After 14 years, over 20 movies, and a handful of television shows Marvel Studios has released its first horror film in their superhero franchise. To mark this occasion, Marvel Studios was able to get Sam Raimi, known for The Evil Dead and Spider-Man films (the Tobey Maguire ones).
Let’s get that out of the way. Raimi was the perfect choice to direct Marvel’s first horror film. His prior experience with superhero and horror films, campy humor, and visual style all mix together to create a highly entertaining yet scary film.
Doctor Strange in the Multiverse of Madness follows the title character as he deals with the aftermath of the events of Avengers: Endgame (2019). He then happens upon America Chavez, a teen with uncontrollable superpowers being attacked by a monster. After saving her, the good doctor has to figure out why she was attacked and how best to help her control her power.
Okay, so that’s the bare minimum that I should say about the film. I mean, it’s been a few days since the film was released. Spoilers are most likely on every social media platform. However, if you’ve been able to avoid social media and the spoiler-landmine, then I highly suggest seeing this film as soon as possible.
The two leads, Benedict Cumberbatch (playing Doctor Strange) and Elizabeth Olsen (playing Wanda Maximoff) play their roles as expected, but it’s Olsen that truly shines and at times out acts the title character. While Doctor Strange does go through change as a character, it’s Wanda that shows the most growth. Honestly, they could retitle this film WandaVision: The Movie.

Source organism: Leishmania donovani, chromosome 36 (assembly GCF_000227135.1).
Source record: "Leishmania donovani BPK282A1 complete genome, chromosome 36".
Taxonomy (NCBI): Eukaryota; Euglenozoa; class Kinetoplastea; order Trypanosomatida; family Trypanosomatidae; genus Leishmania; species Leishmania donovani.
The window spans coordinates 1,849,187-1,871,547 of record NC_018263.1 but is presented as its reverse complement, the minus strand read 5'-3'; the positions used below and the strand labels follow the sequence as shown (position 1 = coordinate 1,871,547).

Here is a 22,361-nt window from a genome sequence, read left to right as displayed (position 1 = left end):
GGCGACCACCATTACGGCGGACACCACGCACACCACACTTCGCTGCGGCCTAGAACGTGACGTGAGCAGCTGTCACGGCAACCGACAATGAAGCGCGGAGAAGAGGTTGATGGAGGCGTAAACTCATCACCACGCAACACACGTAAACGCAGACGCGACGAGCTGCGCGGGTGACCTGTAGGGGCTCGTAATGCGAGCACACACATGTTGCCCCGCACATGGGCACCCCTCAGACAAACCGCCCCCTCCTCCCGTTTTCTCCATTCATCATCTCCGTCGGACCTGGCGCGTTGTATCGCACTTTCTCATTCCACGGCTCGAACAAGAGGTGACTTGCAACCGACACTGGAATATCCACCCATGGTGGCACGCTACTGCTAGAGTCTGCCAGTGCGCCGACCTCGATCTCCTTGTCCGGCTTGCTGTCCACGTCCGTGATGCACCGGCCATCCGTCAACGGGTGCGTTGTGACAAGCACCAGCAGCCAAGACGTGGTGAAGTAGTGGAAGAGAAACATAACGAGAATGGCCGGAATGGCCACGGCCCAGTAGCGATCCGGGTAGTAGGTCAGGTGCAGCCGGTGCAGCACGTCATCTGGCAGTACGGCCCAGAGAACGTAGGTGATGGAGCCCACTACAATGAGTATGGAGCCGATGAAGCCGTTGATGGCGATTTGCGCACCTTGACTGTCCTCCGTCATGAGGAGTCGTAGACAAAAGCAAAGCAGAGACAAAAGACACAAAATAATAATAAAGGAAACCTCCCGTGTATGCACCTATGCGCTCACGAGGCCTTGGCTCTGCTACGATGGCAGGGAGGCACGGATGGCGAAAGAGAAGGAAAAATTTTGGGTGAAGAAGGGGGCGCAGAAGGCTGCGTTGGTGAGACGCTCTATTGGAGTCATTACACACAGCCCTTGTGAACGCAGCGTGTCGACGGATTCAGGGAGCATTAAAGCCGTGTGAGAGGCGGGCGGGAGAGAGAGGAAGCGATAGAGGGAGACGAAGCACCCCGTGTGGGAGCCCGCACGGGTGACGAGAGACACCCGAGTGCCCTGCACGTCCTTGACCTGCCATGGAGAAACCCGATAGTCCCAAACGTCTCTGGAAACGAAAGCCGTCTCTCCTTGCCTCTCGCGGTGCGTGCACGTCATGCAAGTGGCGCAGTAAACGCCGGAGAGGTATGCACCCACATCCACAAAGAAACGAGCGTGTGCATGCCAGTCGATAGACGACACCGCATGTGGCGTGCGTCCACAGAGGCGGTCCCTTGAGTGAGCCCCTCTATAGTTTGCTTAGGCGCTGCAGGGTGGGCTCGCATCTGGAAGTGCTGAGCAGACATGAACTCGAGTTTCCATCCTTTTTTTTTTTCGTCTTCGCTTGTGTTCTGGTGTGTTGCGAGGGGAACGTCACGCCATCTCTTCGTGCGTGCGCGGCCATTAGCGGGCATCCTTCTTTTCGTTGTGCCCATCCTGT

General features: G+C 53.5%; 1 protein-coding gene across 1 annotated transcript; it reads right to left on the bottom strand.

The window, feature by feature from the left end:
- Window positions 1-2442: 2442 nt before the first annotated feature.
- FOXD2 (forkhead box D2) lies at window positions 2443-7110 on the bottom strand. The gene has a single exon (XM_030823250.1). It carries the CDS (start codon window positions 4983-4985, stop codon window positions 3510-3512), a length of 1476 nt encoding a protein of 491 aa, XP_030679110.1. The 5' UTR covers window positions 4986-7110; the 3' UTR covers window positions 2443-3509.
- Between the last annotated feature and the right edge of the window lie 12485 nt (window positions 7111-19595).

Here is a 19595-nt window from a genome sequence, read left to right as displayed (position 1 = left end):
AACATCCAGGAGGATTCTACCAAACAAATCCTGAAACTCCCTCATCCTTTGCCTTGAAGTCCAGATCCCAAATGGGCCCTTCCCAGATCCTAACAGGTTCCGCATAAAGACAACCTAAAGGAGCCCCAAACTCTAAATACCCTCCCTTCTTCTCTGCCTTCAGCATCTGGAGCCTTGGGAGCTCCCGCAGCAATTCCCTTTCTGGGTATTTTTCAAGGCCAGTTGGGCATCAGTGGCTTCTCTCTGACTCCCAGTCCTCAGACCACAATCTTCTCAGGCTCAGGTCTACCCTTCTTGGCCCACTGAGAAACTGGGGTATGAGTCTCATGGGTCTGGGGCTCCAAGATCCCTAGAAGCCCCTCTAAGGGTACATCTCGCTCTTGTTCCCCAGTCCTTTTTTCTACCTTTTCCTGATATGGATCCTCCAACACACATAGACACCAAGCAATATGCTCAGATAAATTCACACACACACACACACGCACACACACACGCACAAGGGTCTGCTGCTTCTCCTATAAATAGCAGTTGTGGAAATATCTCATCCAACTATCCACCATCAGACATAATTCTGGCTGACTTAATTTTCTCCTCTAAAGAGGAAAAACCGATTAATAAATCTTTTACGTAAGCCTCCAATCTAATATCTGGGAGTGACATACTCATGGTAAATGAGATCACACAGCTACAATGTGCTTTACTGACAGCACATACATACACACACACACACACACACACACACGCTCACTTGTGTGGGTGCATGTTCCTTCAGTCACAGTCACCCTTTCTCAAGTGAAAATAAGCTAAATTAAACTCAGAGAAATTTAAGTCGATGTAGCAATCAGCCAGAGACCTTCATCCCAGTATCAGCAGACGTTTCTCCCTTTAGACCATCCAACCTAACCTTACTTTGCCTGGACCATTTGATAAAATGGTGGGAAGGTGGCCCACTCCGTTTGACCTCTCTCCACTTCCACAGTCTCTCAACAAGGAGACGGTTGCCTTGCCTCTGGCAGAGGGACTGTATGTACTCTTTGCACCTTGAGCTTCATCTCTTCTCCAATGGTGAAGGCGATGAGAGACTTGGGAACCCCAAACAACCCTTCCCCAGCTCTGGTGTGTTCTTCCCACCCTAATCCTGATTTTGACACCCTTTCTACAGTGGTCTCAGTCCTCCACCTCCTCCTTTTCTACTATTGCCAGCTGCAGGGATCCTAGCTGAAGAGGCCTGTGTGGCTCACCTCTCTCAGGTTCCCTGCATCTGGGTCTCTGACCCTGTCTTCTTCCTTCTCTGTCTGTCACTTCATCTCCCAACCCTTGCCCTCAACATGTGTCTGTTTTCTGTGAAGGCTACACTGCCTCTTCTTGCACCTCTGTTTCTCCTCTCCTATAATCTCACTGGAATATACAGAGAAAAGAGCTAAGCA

Oh, that’s another thing about this movie you should know. You’ll want to watch all of the Disney+ show WandaVision. If you don’t, then Olsen’s story won’t make sense, and then the narrative of the film becomes muddled.
Before finishing this review, I wanted to watch the movie two times. With Marvel films, I typically enjoy them, so I wanted the second run through to serve as a more critical analysis. This isn’t your average MCU film. While it does follow the formulaic superhero structure, it also serves as a horror film. For those that don’t enjoy horror, they might feel uncomfortable with the tone, the increased amount of gore, and some of the themes.
My other criticism of the film is that there is barely any madness to the Multiverse of Madness. The story sees a handful of different universes and while it’s cool to see the differences, it could’ve been crazier.
Overall, I thought this was an interesting Marvel film, but an even cooler Sam Raimi film. I think people will come to classify it as one or the other: a Marvel film or a Raimi film.
While this is a Marvel Studios film, I do not recommend taking children to see it. The film falls on the PG-13 line, but just barely. The profanity is mild, but a lot of the film contains frightening and intense scenes with violence and gore.
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